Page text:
The Keighley and Worth Valley Railway in West Yorkshire

The Keighley and Worth Valley Railway in West Yorkshire

On our recent trip into Bronte country we paid a visit to Keighley and Worth Valley railway, a 5 mile long railway that runs both stream and diesel trains. The line was originally used used to run between the villages and transport goods from the mills.

We paid £15 each for a rover ticket which allows unlimited travel on the train and open top bus for a whole day. The rover ticket also allows free entry into two museums at one of the stations. Children under the age of five travel for free.

The line was bought from British Rail by a preservation society after it was closed in 1968.The railway runs between Oxenhope and Keighley and is completely run by volunteers.

The steam train we travelled on stops are 6 train stations (though one of them is by request only).

We boarded the train at Haworth having missed the first train of the day from Oxenhope where we were staying. You can park in the car park adjoined to Haworth station for a reasonable £3 for the full day.span>

The railway station is that of a traditional 1950’s station with quaint little ticket office and a gift shop. We had a wander round Haworth on our return journey and found a pretty green park called Haworth Central Park which was lovely. It had a relaxed atmosphere and we spent an hour or so enjoying the sunshine.

Our first stop of the day was at Keighley. To be honest I was a little disappointed. We struggled to find much to do and the shops around the train station were all a little tired and strange … think of a big row of Cash Converters!

We ended up finding salvation in a fantastic 1940’s tea room called Forteas and spent time in there until the train out was due.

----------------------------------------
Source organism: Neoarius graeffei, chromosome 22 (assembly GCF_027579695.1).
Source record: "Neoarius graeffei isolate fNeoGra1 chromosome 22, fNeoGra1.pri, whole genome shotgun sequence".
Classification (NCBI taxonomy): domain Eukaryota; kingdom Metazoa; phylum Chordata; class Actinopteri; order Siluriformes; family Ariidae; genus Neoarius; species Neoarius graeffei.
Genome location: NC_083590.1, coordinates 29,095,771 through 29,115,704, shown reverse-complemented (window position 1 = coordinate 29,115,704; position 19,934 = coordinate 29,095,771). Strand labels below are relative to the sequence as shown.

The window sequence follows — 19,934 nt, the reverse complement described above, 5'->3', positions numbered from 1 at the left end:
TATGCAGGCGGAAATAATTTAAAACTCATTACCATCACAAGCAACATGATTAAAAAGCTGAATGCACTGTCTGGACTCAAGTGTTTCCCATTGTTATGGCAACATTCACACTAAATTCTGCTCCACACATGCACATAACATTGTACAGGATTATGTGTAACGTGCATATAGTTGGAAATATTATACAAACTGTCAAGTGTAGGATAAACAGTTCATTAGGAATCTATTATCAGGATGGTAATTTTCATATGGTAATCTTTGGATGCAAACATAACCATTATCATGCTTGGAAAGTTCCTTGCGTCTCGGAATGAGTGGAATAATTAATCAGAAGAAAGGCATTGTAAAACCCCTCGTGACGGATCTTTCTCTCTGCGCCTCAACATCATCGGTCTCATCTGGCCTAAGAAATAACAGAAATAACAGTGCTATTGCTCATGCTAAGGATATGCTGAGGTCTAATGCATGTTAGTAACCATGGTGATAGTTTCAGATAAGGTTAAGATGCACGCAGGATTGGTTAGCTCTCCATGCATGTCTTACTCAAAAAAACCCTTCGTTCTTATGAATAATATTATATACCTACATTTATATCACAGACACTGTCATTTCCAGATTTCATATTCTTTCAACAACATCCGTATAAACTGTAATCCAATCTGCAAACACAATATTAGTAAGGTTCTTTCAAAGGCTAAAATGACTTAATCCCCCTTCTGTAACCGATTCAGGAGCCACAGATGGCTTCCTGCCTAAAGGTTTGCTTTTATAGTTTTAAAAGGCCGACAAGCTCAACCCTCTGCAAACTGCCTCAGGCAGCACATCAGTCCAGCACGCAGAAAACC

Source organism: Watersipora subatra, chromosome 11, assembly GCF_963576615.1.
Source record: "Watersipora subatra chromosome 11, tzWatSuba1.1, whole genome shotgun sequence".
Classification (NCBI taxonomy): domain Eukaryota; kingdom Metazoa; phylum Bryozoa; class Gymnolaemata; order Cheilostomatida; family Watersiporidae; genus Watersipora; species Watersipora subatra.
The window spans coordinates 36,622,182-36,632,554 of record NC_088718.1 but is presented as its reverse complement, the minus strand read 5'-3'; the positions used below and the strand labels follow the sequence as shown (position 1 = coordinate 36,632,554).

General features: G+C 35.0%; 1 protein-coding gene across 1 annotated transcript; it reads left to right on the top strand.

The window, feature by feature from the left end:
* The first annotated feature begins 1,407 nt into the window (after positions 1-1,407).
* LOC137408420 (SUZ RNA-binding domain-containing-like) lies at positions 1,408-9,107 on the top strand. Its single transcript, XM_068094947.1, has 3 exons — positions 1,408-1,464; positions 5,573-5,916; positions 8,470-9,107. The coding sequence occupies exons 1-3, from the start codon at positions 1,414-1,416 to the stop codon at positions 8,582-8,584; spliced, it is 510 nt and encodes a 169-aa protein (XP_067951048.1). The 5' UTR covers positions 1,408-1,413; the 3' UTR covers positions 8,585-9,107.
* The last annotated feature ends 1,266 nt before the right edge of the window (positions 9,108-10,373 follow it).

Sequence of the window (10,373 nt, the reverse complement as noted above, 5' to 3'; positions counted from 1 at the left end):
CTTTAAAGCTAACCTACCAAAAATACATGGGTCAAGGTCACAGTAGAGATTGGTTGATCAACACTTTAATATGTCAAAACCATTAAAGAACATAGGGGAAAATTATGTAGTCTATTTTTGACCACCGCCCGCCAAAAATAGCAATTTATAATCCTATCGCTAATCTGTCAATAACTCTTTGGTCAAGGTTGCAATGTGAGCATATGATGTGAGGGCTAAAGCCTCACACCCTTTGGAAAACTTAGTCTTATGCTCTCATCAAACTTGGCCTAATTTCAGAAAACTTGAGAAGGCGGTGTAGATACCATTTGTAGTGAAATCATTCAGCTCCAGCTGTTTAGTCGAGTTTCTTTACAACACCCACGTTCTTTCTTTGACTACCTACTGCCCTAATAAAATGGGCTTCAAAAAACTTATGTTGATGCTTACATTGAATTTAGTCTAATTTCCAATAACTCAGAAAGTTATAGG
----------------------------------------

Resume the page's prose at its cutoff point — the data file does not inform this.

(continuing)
Our second stop off the train was at Ingrow (West) where you can access two small museums with your rover ticket from the train. One of the museums is the Vintage Carriages Trust Museum of Rail Travel which was small but really interesting. You can look round the old train carriages which are set out as they would have been at the time they were used. The volunteers are extremely knowledgeable about the railway and the trains and keen to give you more information.

The train can also stop at a station called Damems if you requested it to staff on the train. We didn’t stop there but it’s the smallest standard-gauge railway station in Britain and also has a waiting room, booking office, signal box and level crossing.

Another of the stops is Oakworth which is famous for being used in the 1970’s version of the Railway Children – I love that film! The station was still decorated with Tour De France things after it passed through the area just before our visit.

With your rover train tickets you also get unlimited day access to the open top tour bus which travels over the moors with a guide giving commentary. The views were great although the bus was extremely bumpy.

We were on and off the train most of the day and had a great time. The only negative aspect is the timetable. It’s a bit of a nightmare because it isn’t possible to make a stop at each location and still catch the last train back, though I do believe it changes during different times of the year.



  1. 24th August 2014 / 8:15 pm

    We love visiting heritage railways like this. The scenery looks beautiful, sounds like a great day out.

  2. 24th August 2014 / 8:44 pm

    I love steam trains, they occasionally go past where I live and I think they are a thing of great beauty!

  3. 25th August 2014 / 7:55 pm

    Lovely review. Looks like you had a lovely family day out. x

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